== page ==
Trump continues to take salary despite promise, says he’ll donate money later; this isn’t the first time he’s broken that promise
During the presidential campaign, then-candidate Trump said he would turn down any salary as President. Then, in his first big interview as President-elect in November, he again insisted, “No, I’m not gonna take the salary. I’m not taking it.” Instead of accepting the $400,000 presidents get paid each year, Trump would take just $1 a year.
Well, it’s been almost two months and President Trump has received at least one pay-check—and he kept it.
Part of his struggle to keep his promise is that the Constitution gets in his way. It requires the president to receive compensation and prohibits the amount from being changed (in either direction) during the course of a presidential term.
In light of this, the White House tweaked the promise in February, with spokeswoman Sarah Huckabee Sanders explaining to Politifact, “He is required to get a paycheck but will be giving it back to (the) treasury or donating.”
But there has been no evidence to support this claim, and this week the White House refused to provide NBC News with any documentation that he’s taken such actions.
On Monday, the question came up at Press Secretary Sean Spicer’s press briefing. “The president’s intention right now is to donate his salary at the end of the year,” Spicer said. He then avoided any follow-ups by telling the White House Press Corps that they would get to help decide who Trump would donate the money to at the end of the year.
The press joked in response that the chosen charity should be the White House Correspondents’ Association—though of course that would be a massive conflict of interest.
The point remains that Trump is both taking his salary and keeping it.
Trump also claimed during the transition that any profits he made from foreign dignitaries staying at his hotels would likewise be donated to the U.S. Treasury. But there has been no evidence that this is taking place nor is there any mechanism for holding him accountable for that promise. And because Trump refuses to release his tax returns, there’s no way to independently verify.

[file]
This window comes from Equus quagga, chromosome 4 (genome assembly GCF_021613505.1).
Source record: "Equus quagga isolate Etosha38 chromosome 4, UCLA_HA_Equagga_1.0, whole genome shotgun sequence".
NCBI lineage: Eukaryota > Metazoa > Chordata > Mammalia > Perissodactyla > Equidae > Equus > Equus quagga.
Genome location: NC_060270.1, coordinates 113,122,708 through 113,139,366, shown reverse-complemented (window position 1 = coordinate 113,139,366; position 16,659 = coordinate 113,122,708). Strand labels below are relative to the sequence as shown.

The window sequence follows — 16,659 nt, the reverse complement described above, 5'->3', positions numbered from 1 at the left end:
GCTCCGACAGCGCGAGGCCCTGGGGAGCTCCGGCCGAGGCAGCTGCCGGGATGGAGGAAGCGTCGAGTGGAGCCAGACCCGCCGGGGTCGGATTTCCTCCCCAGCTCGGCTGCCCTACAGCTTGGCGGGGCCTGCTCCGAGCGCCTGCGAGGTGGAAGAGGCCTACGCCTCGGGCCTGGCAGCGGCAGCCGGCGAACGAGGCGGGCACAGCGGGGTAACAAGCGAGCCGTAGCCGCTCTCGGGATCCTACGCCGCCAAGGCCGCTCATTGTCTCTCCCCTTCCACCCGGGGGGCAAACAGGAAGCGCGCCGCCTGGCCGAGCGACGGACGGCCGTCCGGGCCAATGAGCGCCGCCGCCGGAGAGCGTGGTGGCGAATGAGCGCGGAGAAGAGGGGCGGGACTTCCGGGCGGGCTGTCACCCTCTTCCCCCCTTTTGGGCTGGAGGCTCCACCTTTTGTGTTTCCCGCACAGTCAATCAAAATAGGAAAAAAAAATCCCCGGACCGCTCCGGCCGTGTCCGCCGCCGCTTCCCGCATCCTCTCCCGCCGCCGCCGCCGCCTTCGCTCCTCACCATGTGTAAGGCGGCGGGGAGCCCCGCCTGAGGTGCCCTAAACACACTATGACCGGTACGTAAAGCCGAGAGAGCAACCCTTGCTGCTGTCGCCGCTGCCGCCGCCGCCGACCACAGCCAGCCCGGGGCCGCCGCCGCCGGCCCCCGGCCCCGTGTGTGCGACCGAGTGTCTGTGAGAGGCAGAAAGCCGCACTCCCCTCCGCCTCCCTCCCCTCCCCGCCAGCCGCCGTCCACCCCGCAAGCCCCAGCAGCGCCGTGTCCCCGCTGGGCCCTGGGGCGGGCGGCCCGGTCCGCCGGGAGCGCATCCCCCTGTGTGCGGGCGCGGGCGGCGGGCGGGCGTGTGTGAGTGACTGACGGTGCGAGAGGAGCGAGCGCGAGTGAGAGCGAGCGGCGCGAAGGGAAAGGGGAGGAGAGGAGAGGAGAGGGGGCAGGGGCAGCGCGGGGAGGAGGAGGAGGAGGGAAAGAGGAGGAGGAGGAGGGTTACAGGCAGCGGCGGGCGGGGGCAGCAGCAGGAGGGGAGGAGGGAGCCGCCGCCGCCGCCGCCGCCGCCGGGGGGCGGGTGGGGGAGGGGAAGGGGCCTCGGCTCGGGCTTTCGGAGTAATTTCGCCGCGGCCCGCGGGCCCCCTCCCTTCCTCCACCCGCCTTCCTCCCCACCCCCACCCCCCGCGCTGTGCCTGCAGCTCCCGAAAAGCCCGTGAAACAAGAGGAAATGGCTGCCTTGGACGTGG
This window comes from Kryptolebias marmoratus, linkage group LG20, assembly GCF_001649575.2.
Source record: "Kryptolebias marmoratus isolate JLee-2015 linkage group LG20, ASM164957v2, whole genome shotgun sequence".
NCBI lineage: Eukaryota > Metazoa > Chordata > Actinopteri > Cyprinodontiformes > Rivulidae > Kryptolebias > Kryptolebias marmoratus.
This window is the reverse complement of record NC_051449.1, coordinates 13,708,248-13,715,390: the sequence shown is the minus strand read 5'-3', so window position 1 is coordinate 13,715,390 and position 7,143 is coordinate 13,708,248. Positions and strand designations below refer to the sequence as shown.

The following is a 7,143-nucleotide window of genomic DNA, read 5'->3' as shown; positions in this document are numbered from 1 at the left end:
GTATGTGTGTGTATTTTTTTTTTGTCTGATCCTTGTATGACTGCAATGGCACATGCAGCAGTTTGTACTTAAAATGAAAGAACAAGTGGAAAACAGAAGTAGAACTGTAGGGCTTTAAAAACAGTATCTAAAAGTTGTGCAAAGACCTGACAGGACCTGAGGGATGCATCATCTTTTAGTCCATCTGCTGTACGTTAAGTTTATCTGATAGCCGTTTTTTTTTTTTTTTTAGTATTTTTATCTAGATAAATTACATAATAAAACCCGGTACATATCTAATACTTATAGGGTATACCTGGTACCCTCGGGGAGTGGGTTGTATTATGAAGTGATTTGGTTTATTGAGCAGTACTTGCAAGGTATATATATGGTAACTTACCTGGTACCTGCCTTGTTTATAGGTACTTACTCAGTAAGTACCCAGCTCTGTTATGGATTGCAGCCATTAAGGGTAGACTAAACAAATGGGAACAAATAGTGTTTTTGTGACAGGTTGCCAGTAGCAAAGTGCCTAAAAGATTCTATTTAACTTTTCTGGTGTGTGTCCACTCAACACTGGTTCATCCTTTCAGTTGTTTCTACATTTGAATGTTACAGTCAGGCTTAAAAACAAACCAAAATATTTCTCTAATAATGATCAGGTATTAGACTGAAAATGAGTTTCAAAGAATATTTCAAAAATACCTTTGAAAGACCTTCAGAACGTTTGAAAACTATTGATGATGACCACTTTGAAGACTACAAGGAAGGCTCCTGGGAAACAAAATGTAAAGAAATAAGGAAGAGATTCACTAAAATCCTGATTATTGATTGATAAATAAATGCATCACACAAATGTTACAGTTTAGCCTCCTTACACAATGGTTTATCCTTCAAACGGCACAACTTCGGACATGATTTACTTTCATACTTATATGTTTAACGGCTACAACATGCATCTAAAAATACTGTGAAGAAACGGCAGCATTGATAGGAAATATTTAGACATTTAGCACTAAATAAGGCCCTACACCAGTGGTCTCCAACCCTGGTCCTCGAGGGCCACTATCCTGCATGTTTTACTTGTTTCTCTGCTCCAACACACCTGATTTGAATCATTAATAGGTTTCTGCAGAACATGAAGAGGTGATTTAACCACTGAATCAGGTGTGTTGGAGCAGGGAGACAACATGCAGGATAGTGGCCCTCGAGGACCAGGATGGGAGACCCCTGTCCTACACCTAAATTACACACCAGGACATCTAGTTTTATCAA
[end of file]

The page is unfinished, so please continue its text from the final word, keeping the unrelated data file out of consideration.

It’s quite possible that Trump will simply break both promises—if for no reason that he’s made the exact same promise before and broken it.
Back in 2004, just before Trump first appeared on The Apprentice, he told Howard Stern that he would be donating his entire seven-figure salary from the show to charity. “Lots of charities: AIDS research, Police Athletic League, lots of different charities,” he said at the time. Three months later he admitted—again to Stern—that he was not donating the whole salary.
According to BuzzFeed’s reporting, Trump donated only $700,000 to his own foundation that year. And a Washington Post investigation last year found that Trump had only made one charitable donation—and it was only $10,000 —in the eight-year period of time between 2008 and last May, when he was pressured by the news media to follow through on a pledge to support a nonprofit for veterans’ families. This was in spite of at least $8.5 million in promised gifts during that time.
Trump thus has a reputation of pledging lots of money to charities, but actually giving very little. Whether his promises regarding his presidential salary and the foreign dignitary profits from his hotels will turn out any different remains to be seen.